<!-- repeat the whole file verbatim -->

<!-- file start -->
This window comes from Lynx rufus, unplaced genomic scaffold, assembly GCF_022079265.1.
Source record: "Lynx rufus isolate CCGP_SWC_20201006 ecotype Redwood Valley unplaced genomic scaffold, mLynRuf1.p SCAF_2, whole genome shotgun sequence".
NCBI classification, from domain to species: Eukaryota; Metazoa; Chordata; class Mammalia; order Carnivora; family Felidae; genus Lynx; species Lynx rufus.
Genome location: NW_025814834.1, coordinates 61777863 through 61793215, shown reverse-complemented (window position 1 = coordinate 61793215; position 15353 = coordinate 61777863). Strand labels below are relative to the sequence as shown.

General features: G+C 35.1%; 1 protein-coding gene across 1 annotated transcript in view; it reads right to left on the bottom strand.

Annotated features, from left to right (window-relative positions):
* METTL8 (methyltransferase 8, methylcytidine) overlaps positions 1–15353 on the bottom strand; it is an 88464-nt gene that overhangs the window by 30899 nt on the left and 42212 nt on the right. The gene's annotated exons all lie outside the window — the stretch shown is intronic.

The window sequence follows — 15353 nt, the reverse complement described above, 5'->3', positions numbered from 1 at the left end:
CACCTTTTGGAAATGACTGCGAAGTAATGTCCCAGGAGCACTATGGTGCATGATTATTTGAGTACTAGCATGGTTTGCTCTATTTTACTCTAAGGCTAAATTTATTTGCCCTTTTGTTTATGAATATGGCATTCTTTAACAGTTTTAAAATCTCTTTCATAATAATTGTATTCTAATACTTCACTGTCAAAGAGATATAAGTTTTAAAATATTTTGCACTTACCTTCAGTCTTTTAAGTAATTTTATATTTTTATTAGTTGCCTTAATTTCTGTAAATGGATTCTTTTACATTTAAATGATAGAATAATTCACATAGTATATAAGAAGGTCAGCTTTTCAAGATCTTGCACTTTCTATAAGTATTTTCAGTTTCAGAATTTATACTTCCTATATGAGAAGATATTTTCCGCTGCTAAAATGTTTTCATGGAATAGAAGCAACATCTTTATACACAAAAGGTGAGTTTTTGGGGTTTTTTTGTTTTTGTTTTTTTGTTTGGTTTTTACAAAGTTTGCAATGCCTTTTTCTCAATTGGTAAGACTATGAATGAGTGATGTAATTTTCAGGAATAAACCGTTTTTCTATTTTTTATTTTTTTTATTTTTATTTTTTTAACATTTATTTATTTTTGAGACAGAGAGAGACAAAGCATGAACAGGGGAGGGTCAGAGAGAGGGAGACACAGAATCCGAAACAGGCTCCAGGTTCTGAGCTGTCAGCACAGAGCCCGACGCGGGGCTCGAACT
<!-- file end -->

This window comes from Lynx rufus, unplaced genomic scaffold, assembly GCF_022079265.1.
Source record: "Lynx rufus isolate CCGP_SWC_20201006 ecotype Redwood Valley unplaced genomic scaffold, mLynRuf1.p SCAF_2, whole genome shotgun sequence".
NCBI classification, from domain to species: Eukaryota; Metazoa; Chordata; class Mammalia; order Carnivora; family Felidae; genus Lynx; species Lynx rufus.
Genome location: NW_025814834.1, coordinates 61777863 through 61793215, shown reverse-complemented (window position 1 = coordinate 61793215; position 15353 = coordinate 61777863). Strand labels below are relative to the sequence as shown.

General features: G+C 35.1%; 1 protein-coding gene across 1 annotated transcript in view; it reads right to left on the bottom strand.

Annotated features, from left to right (window-relative positions):
* METTL8 (methyltransferase 8, methylcytidine) overlaps positions 1–15353 on the bottom strand; it is an 88464-nt gene that overhangs the window by 30899 nt on the left and 42212 nt on the right. The gene's annotated exons all lie outside the window — the stretch shown is intronic.

The window sequence follows — 15353 nt, the reverse complement described above, 5'->3', positions numbered from 1 at the left end:
CACCTTTTGGAAATGACTGCGAAGTAATGTCCCAGGAGCACTATGGTGCATGATTATTTGAGTACTAGCATGGTTTGCTCTATTTTACTCTAAGGCTAAATTTATTTGCCCTTTTGTTTATGAATATGGCATTCTTTAACAGTTTTAAAATCTCTTTCATAATAATTGTATTCTAATACTTCACTGTCAAAGAGATATAAGTTTTAAAATATTTTGCACTTACCTTCAGTCTTTTAAGTAATTTTATATTTTTATTAGTTGCCTTAATTTCTGTAAATGGATTCTTTTACATTTAAATGATAGAATAATTCACATAGTATATAAGAAGGTCAGCTTTTCAAGATCTTGCACTTTCTATAAGTATTTTCAGTTTCAGAATTTATACTTCCTATATGAGAAGATATTTTCCGCTGCTAAAATGTTTTCATGGAATAGAAGCAACATCTTTATACACAAAAGGTGAGTTTTTGGGGTTTTTTTGTTTTTGTTTTTTTGTTTGGTTTTTACAAAGTTTGCAATGCCTTTTTCTCAATTGGTAAGACTATGAATGAGTGATGTAATTTTCAGGAATAAACCGTTTTTCTATTTTTTATTTTTTTTATTTTTATTTTTTTAACATTTATTTATTTTTGAGACAGAGAGAGACAAAGCATGAACAGGGGAGGGTCAGAGAGAGGGAGACACAGAATCCGAAACAGGCTCCAGGTTCTGAGCTGTCAGCACAGAGCCCGACGCGGGGCTCGAACT